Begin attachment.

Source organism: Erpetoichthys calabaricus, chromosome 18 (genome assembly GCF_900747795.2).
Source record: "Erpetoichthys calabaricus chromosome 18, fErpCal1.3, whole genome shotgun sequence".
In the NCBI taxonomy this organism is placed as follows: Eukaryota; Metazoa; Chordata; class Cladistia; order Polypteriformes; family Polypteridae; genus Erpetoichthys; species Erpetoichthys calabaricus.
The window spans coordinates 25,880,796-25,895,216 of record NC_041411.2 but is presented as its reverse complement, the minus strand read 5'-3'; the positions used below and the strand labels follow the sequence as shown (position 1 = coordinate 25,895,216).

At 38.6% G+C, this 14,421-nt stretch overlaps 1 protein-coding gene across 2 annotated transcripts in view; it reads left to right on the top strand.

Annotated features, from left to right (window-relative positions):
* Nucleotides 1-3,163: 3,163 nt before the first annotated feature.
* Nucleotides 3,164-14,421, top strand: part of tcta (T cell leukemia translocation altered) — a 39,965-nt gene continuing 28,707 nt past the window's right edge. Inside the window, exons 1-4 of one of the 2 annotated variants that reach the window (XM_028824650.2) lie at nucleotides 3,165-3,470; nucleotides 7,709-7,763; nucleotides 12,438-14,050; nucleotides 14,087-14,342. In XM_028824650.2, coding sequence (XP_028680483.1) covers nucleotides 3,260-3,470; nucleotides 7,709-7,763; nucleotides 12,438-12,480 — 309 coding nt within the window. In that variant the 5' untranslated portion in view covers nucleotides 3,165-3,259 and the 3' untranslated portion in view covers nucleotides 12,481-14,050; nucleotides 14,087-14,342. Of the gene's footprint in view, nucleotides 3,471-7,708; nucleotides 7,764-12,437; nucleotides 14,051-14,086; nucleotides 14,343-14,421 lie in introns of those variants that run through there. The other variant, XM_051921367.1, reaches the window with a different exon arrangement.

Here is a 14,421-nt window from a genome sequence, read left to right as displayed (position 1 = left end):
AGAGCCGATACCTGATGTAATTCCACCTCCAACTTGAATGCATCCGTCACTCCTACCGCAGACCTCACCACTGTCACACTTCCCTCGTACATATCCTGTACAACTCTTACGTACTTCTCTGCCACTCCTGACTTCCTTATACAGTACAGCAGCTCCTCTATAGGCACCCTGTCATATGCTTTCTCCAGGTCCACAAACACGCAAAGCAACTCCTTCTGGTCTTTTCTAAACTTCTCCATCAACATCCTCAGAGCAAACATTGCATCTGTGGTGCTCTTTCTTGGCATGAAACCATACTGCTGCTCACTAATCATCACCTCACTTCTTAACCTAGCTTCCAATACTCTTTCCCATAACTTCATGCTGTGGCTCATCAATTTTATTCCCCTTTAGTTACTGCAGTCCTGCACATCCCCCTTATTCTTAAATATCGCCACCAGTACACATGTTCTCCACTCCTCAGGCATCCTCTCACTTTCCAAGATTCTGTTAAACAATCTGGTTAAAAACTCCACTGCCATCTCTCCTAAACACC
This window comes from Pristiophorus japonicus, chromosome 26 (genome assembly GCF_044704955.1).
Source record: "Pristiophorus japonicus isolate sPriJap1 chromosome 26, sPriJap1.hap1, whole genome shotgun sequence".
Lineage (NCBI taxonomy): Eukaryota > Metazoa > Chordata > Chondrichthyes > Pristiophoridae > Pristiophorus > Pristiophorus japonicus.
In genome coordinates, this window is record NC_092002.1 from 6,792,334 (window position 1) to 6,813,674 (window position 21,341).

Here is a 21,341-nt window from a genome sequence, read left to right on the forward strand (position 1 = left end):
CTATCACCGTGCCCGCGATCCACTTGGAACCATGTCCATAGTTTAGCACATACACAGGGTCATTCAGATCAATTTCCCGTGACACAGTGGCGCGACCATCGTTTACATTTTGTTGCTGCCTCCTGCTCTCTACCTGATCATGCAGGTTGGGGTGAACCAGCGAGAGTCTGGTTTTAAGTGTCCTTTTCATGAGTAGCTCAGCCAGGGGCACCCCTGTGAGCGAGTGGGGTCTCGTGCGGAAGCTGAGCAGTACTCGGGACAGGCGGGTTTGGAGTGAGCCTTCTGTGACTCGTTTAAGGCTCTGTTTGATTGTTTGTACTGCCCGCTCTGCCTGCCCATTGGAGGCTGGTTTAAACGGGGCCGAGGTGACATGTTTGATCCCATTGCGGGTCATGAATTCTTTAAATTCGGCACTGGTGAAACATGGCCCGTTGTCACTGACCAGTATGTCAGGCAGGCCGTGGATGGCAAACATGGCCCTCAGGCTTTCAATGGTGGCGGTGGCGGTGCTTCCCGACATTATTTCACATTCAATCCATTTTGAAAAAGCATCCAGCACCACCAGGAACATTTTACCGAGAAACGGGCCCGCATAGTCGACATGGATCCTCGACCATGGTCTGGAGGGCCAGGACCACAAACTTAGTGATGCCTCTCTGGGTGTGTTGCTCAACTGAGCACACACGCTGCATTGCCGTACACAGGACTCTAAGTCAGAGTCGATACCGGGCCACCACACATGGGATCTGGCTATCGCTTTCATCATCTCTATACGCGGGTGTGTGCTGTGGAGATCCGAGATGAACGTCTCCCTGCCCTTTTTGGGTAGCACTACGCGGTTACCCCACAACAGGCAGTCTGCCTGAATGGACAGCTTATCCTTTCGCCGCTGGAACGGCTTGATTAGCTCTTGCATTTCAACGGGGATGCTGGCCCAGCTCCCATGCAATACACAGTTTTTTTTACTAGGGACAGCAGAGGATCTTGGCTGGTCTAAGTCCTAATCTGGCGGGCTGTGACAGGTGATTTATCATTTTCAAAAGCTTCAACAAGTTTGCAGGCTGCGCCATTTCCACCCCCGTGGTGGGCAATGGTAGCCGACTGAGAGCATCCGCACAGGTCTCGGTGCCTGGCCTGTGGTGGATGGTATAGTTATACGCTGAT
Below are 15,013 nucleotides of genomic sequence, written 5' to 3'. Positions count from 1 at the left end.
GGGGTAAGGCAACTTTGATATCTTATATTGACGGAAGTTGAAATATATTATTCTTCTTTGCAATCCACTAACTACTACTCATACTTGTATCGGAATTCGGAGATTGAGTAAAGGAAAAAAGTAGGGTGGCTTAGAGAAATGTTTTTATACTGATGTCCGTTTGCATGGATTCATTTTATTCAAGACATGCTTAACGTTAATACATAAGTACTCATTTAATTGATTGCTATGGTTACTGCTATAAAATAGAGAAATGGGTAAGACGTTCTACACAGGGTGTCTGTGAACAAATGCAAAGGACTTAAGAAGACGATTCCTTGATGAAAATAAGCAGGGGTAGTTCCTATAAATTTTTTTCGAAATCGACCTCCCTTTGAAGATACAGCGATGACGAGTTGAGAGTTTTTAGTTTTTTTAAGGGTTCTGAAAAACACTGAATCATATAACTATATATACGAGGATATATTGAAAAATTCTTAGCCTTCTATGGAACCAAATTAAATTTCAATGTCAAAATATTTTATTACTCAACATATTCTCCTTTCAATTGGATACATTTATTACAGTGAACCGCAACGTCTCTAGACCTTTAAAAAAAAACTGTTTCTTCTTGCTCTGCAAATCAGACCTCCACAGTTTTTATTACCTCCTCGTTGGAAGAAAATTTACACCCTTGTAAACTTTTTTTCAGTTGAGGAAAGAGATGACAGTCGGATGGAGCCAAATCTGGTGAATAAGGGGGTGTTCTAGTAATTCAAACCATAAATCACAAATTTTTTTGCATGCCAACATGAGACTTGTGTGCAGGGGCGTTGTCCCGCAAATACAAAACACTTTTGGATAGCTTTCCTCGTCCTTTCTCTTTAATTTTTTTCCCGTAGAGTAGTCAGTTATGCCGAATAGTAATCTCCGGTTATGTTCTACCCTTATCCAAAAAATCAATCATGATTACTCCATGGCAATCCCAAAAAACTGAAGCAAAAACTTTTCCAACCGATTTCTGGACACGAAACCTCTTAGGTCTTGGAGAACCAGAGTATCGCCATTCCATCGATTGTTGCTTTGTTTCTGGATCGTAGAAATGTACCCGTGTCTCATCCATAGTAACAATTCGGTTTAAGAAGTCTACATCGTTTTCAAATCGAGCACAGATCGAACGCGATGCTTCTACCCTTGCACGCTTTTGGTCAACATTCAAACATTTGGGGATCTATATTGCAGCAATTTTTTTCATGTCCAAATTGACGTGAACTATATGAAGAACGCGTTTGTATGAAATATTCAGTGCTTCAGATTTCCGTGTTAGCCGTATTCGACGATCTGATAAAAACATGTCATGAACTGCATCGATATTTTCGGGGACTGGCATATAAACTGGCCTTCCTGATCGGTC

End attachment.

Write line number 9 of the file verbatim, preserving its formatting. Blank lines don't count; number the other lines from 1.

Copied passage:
Here is a 14,421-nt window from a genome sequence, read left to right as displayed (position 1 = left end):